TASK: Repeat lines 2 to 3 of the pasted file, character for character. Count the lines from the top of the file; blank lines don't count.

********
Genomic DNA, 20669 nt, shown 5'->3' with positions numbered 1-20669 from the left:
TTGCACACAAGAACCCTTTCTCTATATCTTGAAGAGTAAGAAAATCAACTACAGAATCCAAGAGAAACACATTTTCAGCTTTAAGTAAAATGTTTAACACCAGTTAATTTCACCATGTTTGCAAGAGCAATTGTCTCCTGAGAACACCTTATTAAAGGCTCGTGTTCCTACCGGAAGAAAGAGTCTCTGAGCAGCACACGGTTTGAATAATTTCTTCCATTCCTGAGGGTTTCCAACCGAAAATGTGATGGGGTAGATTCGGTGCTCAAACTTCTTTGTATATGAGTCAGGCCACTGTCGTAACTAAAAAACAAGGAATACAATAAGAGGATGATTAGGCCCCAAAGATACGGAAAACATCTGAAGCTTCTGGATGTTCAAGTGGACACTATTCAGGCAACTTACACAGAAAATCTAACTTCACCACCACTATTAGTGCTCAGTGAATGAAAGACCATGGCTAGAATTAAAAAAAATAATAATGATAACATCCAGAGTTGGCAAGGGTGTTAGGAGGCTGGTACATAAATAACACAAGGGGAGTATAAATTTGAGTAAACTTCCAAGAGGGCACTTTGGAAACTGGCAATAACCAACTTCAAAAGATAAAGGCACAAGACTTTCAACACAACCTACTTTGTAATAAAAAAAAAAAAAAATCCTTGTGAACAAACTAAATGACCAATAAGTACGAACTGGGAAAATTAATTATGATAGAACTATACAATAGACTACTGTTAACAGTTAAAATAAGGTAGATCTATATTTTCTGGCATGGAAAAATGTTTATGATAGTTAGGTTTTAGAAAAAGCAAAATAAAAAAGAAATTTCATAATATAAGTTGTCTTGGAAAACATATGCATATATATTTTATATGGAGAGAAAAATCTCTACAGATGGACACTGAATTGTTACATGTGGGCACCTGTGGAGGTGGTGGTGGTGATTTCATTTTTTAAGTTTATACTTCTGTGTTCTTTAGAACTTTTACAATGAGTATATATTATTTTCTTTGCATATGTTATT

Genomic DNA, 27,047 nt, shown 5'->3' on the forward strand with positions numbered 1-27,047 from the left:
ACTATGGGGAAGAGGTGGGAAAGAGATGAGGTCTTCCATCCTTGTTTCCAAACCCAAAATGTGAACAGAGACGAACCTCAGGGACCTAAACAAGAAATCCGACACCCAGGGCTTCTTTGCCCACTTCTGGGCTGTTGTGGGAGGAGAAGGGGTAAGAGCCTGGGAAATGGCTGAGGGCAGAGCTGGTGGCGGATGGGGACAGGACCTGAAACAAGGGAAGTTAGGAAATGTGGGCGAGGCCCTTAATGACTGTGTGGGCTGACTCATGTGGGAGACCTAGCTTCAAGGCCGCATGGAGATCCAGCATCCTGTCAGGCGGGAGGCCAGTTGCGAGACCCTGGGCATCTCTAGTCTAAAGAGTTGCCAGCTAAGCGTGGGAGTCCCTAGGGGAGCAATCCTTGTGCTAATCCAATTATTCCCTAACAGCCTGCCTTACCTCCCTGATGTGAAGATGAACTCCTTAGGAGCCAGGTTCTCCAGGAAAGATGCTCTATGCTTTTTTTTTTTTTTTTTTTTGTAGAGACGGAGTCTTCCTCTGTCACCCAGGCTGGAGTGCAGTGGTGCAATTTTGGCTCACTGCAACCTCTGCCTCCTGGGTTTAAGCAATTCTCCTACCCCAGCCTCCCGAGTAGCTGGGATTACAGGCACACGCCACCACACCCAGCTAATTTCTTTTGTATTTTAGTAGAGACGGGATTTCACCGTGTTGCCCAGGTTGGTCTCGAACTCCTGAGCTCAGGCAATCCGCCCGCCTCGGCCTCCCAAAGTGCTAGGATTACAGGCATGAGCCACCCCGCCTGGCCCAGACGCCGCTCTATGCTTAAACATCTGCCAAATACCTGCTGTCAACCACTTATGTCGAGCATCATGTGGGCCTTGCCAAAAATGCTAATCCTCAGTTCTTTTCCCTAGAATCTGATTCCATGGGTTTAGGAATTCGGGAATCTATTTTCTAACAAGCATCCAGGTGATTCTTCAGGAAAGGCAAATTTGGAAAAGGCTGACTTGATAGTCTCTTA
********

TTGCACACAAGAACCCTTTCTCTATATCTTGAAGAGTAAGAAAATCAACTACAGAATCCAAGAGAAACACATTTTCAGCTTTAAGTAAAATGTTTAACACCAGTTAATTTCACCATGTTTGCAAGAGCAATTGTCTCCTGAGAACACCTTATTAAAGGCTCGTGTTCCTACCGGAAGAAAGAGTCTCTGAGCAGCACACGGTTTGAATAATTTCTTCCATTCCTGAGGGTTTCCAACCGAAAATGTGATGGGGTAGATTCGGTGCTCAAACTTCTTTGTATATGAGTCAGGCCACTGTCGTAACTAAAAAACAAGGAATACAATAAGAGGATGATTAGGCCCCAAAGATACGGAAAACATCTGAAGCTTCTGGATGTTCAAGTGGACACTATTCAGGCAACTTACACAGAAAATCTAACTTCACCACCACTATTAGTGCTCAGTGAATGAAAGACCATGGCTAGAATTAAAAAAAATAATAATGATAACATCCAGAGTTGGCAAGGGTGTTAGGAGGCTGGTACATAAATAACACAAGGGGAGTATAAATTTGAGTAAACTTCCAAGAGGGCACTTTGGAAACTGGCAATAACCAACTTCAAAAGATAAAGGCACAAGACTTTCAACACAACCTACTTTGTAATAAAAAAAAAAAAAAATCCTTGTGAACAAACTAAATGACCAATAAGTACGAACTGGGAAAATTAATTATGATAGAACTATACAATAGACTACTGTTAACAGTTAAAATAAGGTAGATCTATATTTTCTGGCATGGAAAAATGTTTATGATAGTTAGGTTTTAGAAAAAGCAAAATAAAAAAGAAATTTCATAATATAAGTTGTCTTGGAAAACATATGCATATATATTTTATATGGAGAGAAAAATCTCTACAGATGGACACTGAATTGTTACATGTGGGCACCTGTGGAGGTGGTGGTGGTGATTTCATTTTTTAAGTTTATACTTCTGTGTTCTTTAGAACTTTTACAATGAGTATATATTATTTTCTTTGCATATGTTATT

Genomic DNA, 27,047 nt, shown 5'->3' on the forward strand with positions numbered 1-27,047 from the left: